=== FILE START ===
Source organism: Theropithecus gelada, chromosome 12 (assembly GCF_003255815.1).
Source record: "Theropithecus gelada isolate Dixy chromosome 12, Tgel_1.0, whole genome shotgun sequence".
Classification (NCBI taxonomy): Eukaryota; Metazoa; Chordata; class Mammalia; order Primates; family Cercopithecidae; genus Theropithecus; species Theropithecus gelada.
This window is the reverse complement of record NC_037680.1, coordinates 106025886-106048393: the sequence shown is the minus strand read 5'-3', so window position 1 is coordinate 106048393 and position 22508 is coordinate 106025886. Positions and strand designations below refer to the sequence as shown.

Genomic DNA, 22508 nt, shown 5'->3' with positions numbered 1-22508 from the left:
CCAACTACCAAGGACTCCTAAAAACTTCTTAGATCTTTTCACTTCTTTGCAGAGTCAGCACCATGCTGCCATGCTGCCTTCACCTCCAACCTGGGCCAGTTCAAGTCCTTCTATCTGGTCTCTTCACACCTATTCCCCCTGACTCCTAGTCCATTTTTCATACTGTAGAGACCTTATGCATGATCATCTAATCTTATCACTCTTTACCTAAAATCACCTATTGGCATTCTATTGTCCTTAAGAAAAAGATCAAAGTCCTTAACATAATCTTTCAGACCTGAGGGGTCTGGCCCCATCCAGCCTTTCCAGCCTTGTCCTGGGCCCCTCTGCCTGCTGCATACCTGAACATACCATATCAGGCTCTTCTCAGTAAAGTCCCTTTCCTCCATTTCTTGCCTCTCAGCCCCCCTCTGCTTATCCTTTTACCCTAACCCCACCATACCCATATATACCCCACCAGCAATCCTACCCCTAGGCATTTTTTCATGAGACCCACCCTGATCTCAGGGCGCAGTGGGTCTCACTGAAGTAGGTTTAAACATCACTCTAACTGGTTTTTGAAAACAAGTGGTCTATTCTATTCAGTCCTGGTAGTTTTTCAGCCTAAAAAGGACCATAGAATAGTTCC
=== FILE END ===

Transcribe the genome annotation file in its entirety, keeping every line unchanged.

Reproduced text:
Source organism: Theropithecus gelada, chromosome 12 (assembly GCF_003255815.1).
Source record: "Theropithecus gelada isolate Dixy chromosome 12, Tgel_1.0, whole genome shotgun sequence".
Classification (NCBI taxonomy): Eukaryota; Metazoa; Chordata; class Mammalia; order Primates; family Cercopithecidae; genus Theropithecus; species Theropithecus gelada.
This window is the reverse complement of record NC_037680.1, coordinates 106025886-106048393: the sequence shown is the minus strand read 5'-3', so window position 1 is coordinate 106048393 and position 22508 is coordinate 106025886. Positions and strand designations below refer to the sequence as shown.

Genomic DNA, 22508 nt, shown 5'->3' with positions numbered 1-22508 from the left:
CCAACTACCAAGGACTCCTAAAAACTTCTTAGATCTTTTCACTTCTTTGCAGAGTCAGCACCATGCTGCCATGCTGCCTTCACCTCCAACCTGGGCCAGTTCAAGTCCTTCTATCTGGTCTCTTCACACCTATTCCCCCTGACTCCTAGTCCATTTTTCATACTGTAGAGACCTTATGCATGATCATCTAATCTTATCACTCTTTACCTAAAATCACCTATTGGCATTCTATTGTCCTTAAGAAAAAGATCAAAGTCCTTAACATAATCTTTCAGACCTGAGGGGTCTGGCCCCATCCAGCCTTTCCAGCCTTGTCCTGGGCCCCTCTGCCTGCTGCATACCTGAACATACCATATCAGGCTCTTCTCAGTAAAGTCCCTTTCCTCCATTTCTTGCCTCTCAGCCCCCCTCTGCTTATCCTTTTACCCTAACCCCACCATACCCATATATACCCCACCAGCAATCCTACCCCTAGGCATTTTTTCATGAGACCCACCCTGATCTCAGGGCGCAGTGGGTCTCACTGAAGTAGGTTTAAACATCACTCTAACTGGTTTTTGAAAACAAGTGGTCTATTCTATTCAGTCCTGGTAGTTTTTCAGCCTAAAAAGGACCATAGAATAGTTCC